Strategic Plan spawns more plans, strategies and proposals

Image on cover page of latest five-year Strategic Plan

The vote was four Sackville councillors in favour with four against, but when Mayor John Higham broke the tie in favour of adopting a $26,000, five-year strategic plan in February 2017, it meant the town was committing itself to developing several more plans and strategies.

And so in August 2017, town council approved spending $15,000 + HST to hire consultants to draft a business development strategy that had been recommended in the strategic plan.

In April 2019, council approved a five-year recreation master plan developed by town staff that was also called for in the strategic plan.

And on September 9, 2019, council is scheduled to vote on whether to adopt a $15,000 proposal for a marketing plan from a Moncton firm called Portfolio Marketing — which, again, would fulfill one of the strategic plan’s main recommendations. Confidentiality of the proposal is protected under provincial procurement legislation.

Jamie Burke, senior manager of corporate projects who is recommending adoption of the Portfolio proposal, sent Warktimes a copy of the document the town issued when it requested proposals from marketing firms.

The document, called a Request for Proposals (RFP), outlines the town’s goals in professional marketing terms such as “positioning” and “branding” aimed at making Sackville a desirable place to live, work, invest and visit.

“The goal of this project is to identify the Town’s positioning, and provide guidance for marketing initiatives and other public facing communication activities, including tourism promotion, events, corporate branding, etc.,” the RFP says.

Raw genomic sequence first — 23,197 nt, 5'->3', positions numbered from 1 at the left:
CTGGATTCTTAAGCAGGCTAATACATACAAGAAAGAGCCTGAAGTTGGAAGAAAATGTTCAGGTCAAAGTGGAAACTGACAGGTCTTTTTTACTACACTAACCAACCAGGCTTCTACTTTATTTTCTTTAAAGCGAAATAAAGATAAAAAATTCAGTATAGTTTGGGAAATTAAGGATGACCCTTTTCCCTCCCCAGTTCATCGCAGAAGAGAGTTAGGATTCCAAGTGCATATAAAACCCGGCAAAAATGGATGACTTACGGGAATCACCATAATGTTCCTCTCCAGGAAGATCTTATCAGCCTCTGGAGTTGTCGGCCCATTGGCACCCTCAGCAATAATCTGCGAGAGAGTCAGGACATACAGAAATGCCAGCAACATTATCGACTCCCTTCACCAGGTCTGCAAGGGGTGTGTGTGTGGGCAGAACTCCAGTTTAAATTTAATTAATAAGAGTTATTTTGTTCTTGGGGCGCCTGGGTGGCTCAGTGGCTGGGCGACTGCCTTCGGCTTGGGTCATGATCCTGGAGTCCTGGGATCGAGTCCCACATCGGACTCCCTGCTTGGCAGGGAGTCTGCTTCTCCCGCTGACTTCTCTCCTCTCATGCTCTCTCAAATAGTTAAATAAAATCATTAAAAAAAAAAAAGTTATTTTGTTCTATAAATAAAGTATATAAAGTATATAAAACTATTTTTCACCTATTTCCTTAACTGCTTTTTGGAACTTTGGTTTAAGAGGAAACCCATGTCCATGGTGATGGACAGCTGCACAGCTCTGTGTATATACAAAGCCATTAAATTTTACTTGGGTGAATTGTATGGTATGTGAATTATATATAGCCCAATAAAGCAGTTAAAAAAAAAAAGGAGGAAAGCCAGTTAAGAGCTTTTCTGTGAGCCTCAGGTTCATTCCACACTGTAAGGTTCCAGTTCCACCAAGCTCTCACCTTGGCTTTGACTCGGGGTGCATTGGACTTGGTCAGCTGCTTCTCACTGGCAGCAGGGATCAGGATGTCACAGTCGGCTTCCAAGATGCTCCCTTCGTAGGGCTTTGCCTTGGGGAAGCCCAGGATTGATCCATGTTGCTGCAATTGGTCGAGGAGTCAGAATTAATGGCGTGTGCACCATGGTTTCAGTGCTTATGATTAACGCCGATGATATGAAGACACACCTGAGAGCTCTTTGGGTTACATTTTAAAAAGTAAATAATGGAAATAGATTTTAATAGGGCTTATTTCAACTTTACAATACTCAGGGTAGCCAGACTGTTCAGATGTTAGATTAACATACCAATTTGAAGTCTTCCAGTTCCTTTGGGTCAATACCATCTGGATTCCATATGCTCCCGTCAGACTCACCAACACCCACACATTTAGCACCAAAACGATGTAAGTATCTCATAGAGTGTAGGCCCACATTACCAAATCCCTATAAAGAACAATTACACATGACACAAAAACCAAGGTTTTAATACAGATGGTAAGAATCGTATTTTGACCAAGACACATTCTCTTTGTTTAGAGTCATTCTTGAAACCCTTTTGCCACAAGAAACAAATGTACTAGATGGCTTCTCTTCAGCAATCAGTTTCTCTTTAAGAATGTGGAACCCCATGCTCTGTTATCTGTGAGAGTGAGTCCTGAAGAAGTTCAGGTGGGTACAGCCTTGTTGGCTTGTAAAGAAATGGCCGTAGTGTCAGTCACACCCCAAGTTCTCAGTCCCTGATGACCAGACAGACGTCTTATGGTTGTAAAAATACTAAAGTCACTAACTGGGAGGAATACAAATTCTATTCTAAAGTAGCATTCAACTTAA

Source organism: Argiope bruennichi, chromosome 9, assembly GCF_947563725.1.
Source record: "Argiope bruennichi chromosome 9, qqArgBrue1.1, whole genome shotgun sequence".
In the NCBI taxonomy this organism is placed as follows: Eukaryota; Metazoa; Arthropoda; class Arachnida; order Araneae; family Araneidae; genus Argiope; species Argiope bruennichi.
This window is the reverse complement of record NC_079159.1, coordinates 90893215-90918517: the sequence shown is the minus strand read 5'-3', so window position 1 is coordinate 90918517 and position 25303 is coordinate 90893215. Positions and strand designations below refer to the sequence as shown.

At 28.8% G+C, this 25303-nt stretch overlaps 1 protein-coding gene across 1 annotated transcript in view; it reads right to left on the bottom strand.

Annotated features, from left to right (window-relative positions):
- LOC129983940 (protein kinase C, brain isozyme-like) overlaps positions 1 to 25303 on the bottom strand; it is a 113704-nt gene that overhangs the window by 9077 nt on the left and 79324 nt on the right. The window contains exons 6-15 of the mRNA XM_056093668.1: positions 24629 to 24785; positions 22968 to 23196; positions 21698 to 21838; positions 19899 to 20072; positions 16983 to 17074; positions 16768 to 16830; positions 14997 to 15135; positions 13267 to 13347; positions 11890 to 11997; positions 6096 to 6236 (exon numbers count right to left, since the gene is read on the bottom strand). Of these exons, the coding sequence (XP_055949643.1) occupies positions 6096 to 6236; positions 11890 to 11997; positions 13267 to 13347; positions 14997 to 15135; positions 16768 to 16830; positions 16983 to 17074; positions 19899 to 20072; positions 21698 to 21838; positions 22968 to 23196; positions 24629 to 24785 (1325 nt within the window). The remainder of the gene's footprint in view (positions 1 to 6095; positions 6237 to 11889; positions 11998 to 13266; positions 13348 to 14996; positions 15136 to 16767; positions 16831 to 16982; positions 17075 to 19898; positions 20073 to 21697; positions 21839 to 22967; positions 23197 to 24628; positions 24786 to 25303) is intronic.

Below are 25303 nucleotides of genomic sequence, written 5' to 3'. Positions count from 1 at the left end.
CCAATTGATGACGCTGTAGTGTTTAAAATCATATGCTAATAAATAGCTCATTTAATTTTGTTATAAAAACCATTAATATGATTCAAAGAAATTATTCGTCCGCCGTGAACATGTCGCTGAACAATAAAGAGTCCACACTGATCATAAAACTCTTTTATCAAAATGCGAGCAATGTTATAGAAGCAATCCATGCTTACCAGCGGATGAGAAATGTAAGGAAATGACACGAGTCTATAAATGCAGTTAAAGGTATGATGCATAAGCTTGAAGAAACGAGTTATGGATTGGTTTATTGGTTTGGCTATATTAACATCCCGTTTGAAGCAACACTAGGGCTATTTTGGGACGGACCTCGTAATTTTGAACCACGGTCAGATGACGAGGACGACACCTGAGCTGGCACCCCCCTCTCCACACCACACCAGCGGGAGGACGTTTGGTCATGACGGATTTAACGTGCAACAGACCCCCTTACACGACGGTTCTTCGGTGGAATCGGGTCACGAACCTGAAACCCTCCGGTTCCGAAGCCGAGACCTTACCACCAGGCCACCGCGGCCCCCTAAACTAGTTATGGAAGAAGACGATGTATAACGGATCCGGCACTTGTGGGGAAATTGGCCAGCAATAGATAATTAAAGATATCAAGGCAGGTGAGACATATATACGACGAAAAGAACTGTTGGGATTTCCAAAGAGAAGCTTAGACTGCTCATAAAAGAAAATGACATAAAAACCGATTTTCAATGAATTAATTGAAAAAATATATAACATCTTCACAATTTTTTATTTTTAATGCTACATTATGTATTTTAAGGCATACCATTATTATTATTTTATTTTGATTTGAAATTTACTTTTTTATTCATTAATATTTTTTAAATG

“Furthermore, this project will be expected to determine whether the current branding material is appropriate or not, and if necessary, to establish what the Town’s new branding should be,” the RFP adds.

(The Oxford Dictionary of English defines brand in this sense as “a particular identity or image regarded as an asset.”)Among other things, the town’s RFP says the marketing plan’s objectives include determining whether new branding is necessary and if so, what it should be; confirming or creating a universal logo and various target market tag-lines for the town; creating marketing and advertising materials for target markets and consulting with the community.

According to the RFP, the consultants will be required to produce a “realistic and achievable” marketing plan within four months. (Sometime in the future, town staff will develop a separate communications plan, although it’s not clear how it would differ from the marketing one.)

When the Portfolio marketing proposal first came up for approval in August, councillors voted to defer their decision until their Regular Meeting on September 9th to give them more time to study it. (Regular Meetings are generally held on the second Monday of each month, with Special Meetings on the first one.)

Meantime, for a look at how Portfolio Marketing says it was able to fix the Town of Riverview’s “lack of identity,” click here.

Coming soon

At their next Special Meeting on September 3rd, a public briefing from the RCMP is at the top of council’s agenda at 6:30 p.m. RCMP briefings are usually conducted behind closed doors.

The change suggests council is heeding criticism that the public hears little about what the RCMP are doing even though the town is spending nearly $1.9 million on policing this year.

Councillors will also be discussing their own procedures.

At their last meeting, I called on them to provide printed background information to members of the public who attend Special Meetings so the audience can follow their discussions more easily. Others have called for members of the public to be allowed to ask questions before and after Special Council meetings.

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